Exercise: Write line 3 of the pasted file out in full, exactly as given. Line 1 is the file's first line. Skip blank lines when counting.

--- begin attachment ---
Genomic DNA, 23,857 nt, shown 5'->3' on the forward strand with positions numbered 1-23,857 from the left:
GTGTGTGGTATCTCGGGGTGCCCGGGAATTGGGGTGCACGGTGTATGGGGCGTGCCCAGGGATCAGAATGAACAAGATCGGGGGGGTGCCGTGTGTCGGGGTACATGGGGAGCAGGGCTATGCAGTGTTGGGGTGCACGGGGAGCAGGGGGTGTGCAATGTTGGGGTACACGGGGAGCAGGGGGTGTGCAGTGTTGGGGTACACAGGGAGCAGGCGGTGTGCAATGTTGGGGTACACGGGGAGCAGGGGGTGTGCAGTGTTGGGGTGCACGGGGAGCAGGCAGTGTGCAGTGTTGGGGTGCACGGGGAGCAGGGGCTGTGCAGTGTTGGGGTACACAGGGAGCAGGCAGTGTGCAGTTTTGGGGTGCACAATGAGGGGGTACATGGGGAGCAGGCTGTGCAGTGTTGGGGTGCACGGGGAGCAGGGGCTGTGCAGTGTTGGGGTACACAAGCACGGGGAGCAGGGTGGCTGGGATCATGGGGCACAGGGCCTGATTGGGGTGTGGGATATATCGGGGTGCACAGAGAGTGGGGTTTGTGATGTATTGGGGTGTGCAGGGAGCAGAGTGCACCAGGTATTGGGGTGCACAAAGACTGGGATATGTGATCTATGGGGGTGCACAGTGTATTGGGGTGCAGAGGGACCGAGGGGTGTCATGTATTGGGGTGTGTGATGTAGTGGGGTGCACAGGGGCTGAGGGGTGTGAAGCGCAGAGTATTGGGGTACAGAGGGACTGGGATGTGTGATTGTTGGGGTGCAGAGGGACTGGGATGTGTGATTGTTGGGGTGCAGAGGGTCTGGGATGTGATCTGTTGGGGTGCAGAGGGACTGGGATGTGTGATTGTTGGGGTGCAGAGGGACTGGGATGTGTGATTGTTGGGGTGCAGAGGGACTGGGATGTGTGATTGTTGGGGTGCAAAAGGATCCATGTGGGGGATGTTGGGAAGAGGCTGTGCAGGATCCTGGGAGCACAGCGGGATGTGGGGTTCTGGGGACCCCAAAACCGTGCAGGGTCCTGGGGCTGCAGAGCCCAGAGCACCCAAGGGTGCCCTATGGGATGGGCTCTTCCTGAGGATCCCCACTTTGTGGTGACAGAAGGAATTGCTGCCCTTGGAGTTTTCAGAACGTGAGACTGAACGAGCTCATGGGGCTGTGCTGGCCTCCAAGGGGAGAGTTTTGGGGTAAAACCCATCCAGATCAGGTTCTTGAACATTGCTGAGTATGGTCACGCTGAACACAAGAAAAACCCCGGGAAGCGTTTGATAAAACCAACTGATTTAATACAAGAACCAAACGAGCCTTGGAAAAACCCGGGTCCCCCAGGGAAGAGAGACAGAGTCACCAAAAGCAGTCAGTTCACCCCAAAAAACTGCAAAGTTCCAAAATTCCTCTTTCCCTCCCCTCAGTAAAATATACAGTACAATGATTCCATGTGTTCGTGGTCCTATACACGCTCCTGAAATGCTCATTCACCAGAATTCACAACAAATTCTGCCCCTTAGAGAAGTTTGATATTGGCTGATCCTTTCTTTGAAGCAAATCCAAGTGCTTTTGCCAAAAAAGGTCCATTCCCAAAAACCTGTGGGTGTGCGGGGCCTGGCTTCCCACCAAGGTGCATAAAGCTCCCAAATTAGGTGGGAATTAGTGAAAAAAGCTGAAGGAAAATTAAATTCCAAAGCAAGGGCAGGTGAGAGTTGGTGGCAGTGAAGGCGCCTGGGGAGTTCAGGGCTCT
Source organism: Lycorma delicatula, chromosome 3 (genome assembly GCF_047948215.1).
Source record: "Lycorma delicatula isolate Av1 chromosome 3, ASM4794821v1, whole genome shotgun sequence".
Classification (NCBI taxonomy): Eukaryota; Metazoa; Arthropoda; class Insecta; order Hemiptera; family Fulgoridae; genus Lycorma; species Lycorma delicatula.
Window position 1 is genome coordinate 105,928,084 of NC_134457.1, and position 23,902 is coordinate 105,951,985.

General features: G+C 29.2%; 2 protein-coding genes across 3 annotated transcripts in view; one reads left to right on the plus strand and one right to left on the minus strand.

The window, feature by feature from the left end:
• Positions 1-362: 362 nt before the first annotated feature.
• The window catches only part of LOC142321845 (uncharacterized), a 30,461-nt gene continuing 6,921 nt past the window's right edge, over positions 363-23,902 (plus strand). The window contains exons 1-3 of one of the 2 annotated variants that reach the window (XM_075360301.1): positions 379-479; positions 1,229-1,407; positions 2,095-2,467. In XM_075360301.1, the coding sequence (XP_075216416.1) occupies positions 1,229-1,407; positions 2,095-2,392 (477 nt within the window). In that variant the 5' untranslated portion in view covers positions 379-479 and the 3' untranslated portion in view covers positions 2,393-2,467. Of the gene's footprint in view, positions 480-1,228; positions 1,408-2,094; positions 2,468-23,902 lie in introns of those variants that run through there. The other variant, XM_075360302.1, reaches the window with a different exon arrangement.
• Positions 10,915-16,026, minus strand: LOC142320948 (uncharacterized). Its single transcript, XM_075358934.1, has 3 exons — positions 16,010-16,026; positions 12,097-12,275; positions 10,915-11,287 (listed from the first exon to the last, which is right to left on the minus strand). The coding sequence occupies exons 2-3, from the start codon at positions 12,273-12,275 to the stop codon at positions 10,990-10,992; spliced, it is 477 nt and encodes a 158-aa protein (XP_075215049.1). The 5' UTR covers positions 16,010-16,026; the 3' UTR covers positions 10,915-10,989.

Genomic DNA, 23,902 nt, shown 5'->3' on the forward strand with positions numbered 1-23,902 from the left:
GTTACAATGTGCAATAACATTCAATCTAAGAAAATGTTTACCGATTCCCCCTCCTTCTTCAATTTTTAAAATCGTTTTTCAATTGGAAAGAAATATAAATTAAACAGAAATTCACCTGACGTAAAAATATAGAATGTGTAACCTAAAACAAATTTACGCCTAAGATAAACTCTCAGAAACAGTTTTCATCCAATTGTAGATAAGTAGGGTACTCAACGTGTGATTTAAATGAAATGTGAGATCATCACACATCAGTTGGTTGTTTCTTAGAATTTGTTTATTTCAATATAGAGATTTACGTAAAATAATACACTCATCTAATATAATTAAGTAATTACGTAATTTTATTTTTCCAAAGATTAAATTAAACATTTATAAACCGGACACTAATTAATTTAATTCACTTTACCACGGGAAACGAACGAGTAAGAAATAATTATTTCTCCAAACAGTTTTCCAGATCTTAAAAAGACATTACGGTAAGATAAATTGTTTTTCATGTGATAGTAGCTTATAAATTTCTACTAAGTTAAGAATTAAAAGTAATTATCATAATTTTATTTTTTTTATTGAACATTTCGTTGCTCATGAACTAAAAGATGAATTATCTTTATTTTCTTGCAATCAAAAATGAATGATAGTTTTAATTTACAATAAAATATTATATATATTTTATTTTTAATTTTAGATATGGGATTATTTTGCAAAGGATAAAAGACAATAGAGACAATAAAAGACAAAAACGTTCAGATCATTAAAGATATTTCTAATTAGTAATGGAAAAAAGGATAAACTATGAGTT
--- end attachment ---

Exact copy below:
Source organism: Lycorma delicatula, chromosome 3 (genome assembly GCF_047948215.1).